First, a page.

On January 16, 2014, Google announced its smart contact lens project. But it’s not what you might have immediately thought (or hoped) – i.e., some sort of Google Glass display transferred to contact lens format. (Though that technology might someday exist). Instead, Google’s smart contact lens project is working toward productizing a healthcare wearable device that monitors blood glucose levels.

I’ve written a more extensive report that you can read and download here. But let me offer you a sneak peak at the analysis:

  • Smart contact lenses aim at diabetics, but will have other uses. Although Google didn’t mention these uses, blood glucose data is also valuable to other groups of patients – from overweight people aiming to lose weight to migraine sufferers.
  • In the U.S., the Affordable Care Act (aka “Obamacare”) will drive demand for health monitoring devices. Under the ACA, institutions are incentivized to look after health outcomes. Consequently, wearables (including fitness devices, heart pattern monitors, and Google’s smart contact lenses when they become available) and other health monitoring devices (used at home, like at-home blood pressure monitors) will enjoy burgeoning demand.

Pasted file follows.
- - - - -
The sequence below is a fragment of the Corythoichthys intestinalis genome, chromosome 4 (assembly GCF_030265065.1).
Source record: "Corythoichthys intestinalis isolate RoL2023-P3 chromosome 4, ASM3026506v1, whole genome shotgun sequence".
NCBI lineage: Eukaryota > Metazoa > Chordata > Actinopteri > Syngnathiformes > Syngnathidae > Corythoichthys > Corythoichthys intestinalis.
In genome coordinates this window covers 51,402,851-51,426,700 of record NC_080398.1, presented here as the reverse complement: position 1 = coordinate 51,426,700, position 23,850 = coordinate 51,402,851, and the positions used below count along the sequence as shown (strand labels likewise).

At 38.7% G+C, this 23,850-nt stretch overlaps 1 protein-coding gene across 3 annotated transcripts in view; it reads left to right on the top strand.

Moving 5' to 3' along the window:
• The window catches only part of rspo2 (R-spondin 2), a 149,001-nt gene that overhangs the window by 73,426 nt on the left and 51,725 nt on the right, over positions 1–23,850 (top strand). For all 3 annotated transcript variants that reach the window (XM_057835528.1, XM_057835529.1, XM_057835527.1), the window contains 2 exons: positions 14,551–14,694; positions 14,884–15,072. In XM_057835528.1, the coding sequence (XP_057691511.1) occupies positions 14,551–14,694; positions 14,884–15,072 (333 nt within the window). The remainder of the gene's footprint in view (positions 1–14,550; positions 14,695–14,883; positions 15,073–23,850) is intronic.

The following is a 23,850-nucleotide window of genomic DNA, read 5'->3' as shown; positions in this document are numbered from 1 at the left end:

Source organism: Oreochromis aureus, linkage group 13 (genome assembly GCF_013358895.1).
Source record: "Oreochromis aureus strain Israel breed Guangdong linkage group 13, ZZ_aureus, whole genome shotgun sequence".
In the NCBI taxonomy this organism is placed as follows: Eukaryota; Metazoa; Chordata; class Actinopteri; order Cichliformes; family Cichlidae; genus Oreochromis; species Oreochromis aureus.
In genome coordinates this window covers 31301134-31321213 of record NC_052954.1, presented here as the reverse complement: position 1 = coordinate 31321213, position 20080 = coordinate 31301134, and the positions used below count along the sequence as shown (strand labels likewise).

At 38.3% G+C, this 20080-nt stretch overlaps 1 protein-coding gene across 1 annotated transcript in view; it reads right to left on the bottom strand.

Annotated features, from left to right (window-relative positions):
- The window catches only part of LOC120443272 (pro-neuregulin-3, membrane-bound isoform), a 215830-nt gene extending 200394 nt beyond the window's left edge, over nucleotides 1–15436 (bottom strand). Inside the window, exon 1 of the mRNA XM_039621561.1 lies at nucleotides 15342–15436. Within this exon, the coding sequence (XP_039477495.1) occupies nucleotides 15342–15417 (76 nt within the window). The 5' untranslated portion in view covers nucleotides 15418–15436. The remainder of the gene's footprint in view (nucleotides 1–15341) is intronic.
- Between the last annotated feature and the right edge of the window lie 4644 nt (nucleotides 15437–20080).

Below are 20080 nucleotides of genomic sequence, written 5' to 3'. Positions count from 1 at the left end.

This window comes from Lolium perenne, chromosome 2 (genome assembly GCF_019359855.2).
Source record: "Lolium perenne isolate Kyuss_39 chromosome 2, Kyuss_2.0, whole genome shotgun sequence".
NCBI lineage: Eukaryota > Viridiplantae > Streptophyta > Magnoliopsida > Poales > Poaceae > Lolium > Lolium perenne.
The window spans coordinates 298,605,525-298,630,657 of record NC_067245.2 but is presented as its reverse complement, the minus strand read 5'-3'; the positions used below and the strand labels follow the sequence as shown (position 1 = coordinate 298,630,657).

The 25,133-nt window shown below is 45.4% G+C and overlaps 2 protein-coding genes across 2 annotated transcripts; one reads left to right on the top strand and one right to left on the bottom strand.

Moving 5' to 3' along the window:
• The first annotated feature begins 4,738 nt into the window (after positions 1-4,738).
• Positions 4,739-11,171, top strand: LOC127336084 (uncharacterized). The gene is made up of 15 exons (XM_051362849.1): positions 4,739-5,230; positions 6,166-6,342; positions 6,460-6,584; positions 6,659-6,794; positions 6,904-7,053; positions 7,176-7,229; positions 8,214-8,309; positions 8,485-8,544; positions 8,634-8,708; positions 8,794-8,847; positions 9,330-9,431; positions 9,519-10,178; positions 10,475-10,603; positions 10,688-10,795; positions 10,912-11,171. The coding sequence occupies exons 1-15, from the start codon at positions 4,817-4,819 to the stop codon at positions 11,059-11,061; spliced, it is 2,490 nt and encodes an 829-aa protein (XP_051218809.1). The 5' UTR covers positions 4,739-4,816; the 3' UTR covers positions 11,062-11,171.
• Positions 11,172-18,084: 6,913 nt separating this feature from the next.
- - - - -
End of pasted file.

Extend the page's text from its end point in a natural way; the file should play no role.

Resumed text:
• Google’s announcement reminds us that wearables are long-tail and niche. Unlike previous waves of device adoption – PCs, smartphones, tablets – the “wearables” market isn’t constituted by one type of device. Instead, it’s a movement that employs miniaturized sensors, leverages the cloud and predictive analytics, and tracks bodily movements or states. Whether that wearable is a fitness tracking pedometer, a smart jacket that provides navigation via haptic feedback, a smartwatch with location awareness, or, indeed, a smart contact lens doesn’t matter. They’re all part of the wearables movement. And each type of wearable has its own uses, systems, and business model. It’s heterogeneous as a market – and many wearable articulations will fail as products. Those that succeed, however, can be transformative.

There’s much more to say on this very intriguing announcement and on the related wearables ecosystem. I invite you to read and download the entire report to see more of my analysis here.

J. P. Gownder is a vice president and principal analyst at Forrester Research serving Infrastructure & Operations Professionals. Follow him on Twitter at @jgownder.